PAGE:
Dissolve 1 oz of yeast in one cup of warm water, adding a teaspoon of sugar. While you wait for the yeast to be activated, place four cups of high-grade flour in a bowl, along with two teaspoons of salt. Melt 2 oz of tallow on a low flame and add it to the mixture. Pour in the water with the yeast, add another half cup of warm water, mix and knead until the dough is nice and bouncy, cover the bowl and set it aside to rise in a cool, dark place for a few hours. We’ll come back to it later.
As I hinted above, the rasdora had a number of responsibilities besides the provision of food—including, but not limited to, the fashioning and mending of clothes. However, even when talking about food it’s important to remember that the rasdora wasn’t merely a cook: her primary task was to ensure a stable food supply, which required not only constant labor but great ingenuity, as well.
To illustrate this point, let us consider my great-grandmother’s duck scheme. It worked like this: in spring she would buy eighty or so ducklings at the local farmers’ market. After clipping their wings, she would release them every morning in the local canal, La Comuna (meaning “part of the commons”), where they would paddle downstream and eat and frolic. By the afternoon, they travelled a few miles, so my great-grandmother would fetch a clothes-line, summon the nearest relative and trot after the birds. Once they caught up, the two of them would stand at each side of the canal and beat the water with the clothes-line to guide the ducks back home. After six months or so of this daily chore, my great-grandmother would kill the ducks, salt the meat and place it in terrines sealed with duck fat. The meat would supplement the diet of a family of eight through the winter.
The family also kept a pig. This too would be bought in the spring and reared next to the house. However, you couldn’t do that on food scraps alone and the feed was expensive, so my great-grandmother grew some corn in a portion of the family’s sharecroppers’ plot and turn it into flour to feed the pig. Come November, the days would start getting shorter, and especially so for the pig, but its parting gift to the family—under the auspices of the local masalin, the pork butcher who went door to door—was a true gift of life: lard, salame, bacon, cotechino sausage (but not ham, much less what is known outside of Italy as prosciutto, or Parma ham, for that was a luxury reserved to the people who could afford to let a pig grow up lean). The lard alone would last the whole year. And of course, proverbially, nothing went to waste.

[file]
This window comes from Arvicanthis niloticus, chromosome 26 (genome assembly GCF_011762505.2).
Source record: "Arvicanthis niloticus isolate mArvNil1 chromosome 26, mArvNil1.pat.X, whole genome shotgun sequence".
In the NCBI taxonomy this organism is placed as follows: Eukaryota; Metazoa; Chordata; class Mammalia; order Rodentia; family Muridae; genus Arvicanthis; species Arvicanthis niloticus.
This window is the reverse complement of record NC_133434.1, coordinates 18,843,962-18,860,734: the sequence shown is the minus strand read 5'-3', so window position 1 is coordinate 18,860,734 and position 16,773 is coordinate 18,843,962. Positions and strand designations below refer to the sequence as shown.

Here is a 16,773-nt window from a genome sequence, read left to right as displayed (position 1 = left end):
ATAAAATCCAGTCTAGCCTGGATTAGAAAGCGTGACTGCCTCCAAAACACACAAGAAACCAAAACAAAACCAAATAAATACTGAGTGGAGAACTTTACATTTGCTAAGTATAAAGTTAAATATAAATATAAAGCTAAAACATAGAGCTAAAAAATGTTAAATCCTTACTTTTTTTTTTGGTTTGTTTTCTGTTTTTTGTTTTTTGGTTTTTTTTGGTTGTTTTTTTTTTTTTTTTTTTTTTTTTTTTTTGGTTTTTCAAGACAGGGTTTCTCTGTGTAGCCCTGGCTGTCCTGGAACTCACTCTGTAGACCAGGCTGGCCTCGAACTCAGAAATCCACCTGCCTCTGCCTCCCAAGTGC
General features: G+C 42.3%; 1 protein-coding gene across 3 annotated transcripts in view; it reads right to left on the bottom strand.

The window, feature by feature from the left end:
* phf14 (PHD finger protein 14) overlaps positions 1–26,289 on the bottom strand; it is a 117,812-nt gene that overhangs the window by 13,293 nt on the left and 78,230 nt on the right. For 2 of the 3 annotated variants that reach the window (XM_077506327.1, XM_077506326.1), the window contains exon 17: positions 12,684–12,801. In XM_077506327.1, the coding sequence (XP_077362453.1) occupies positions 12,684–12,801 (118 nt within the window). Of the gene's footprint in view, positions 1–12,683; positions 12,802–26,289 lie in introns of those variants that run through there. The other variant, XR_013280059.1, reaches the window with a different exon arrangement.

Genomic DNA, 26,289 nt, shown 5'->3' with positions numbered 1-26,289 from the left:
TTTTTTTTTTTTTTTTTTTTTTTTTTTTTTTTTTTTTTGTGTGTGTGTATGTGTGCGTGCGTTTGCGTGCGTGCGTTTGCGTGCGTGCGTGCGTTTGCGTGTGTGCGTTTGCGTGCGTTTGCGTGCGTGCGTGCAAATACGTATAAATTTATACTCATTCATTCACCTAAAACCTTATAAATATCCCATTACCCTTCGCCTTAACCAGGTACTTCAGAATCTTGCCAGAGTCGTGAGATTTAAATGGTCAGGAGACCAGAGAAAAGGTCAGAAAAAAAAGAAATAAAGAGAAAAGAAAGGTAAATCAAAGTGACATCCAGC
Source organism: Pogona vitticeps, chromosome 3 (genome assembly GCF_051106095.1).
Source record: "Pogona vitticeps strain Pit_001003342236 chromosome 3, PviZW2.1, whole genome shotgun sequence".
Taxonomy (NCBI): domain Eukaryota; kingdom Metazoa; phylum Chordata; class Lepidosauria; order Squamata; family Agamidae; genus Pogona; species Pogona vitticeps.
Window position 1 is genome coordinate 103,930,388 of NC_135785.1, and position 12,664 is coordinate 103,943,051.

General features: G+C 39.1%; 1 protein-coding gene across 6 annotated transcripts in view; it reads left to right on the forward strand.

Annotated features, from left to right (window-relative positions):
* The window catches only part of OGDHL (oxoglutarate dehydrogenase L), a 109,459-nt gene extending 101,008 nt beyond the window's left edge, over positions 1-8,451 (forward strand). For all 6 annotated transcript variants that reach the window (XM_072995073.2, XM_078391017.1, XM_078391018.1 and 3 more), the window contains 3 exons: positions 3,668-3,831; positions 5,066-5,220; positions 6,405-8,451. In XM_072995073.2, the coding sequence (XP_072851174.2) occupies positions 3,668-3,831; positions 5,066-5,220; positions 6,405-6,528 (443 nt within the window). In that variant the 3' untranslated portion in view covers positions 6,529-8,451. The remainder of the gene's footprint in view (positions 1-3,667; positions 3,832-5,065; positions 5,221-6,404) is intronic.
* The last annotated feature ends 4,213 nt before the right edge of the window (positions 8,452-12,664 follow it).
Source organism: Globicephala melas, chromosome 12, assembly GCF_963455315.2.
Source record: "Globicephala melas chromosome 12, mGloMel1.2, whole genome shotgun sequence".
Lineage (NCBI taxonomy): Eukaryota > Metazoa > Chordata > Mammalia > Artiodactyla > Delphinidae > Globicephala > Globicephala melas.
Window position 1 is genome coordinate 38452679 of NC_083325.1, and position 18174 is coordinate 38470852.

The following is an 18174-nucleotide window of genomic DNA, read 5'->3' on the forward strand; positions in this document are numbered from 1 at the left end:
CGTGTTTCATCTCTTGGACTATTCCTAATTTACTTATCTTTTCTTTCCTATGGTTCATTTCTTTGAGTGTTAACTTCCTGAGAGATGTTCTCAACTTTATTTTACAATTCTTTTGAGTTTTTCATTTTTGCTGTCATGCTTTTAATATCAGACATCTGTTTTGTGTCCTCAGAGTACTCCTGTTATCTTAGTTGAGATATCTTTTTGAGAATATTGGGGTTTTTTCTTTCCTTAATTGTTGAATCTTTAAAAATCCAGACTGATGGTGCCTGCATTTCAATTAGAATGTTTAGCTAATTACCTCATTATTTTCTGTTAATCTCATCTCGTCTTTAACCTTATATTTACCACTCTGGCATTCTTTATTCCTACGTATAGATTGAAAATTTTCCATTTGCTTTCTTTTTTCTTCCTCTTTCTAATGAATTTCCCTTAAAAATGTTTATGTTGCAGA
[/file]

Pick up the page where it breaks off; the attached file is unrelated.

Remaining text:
My mother, who taught history in middle school, used to tell her students that she grew up in the middle ages. What she meant by that is that many feudal relations and their attendant belief system were still in place in that rural province by the time she was born, in 1931. She often made the example of the filò: this was the evening activity of farm-laboring families, a mix of work and conversation that was essential not only for their social but also for their material well-being (weaving and clothes-mending, for instance, would generally occur at this time). In the winter, the filò took place in the barns made warm by the animals, and for that privilege, for that resource—the heat produced by animals that it was mostly their job to tend—the families had to compensate the land-owner with days of free labor. It was the natural order of things.
The rasdora operated in this world, pitting her knowledge and invention against a set of conditions that had not changed within living memory and so why would they ever? And how?
My grandmother once complained to me that she had been a daughter-in-law, but never a mother-in-law: she did not mean this literally—her son, in fact, did marry—but in terms of what being a mother-in-law entailed in the world she grew up: chiefly, the chance to be promoted into the matriarchal role of the rasdora, after years spent as apprentice and servant to her husband’s mother, learning the craft of generations of rural women.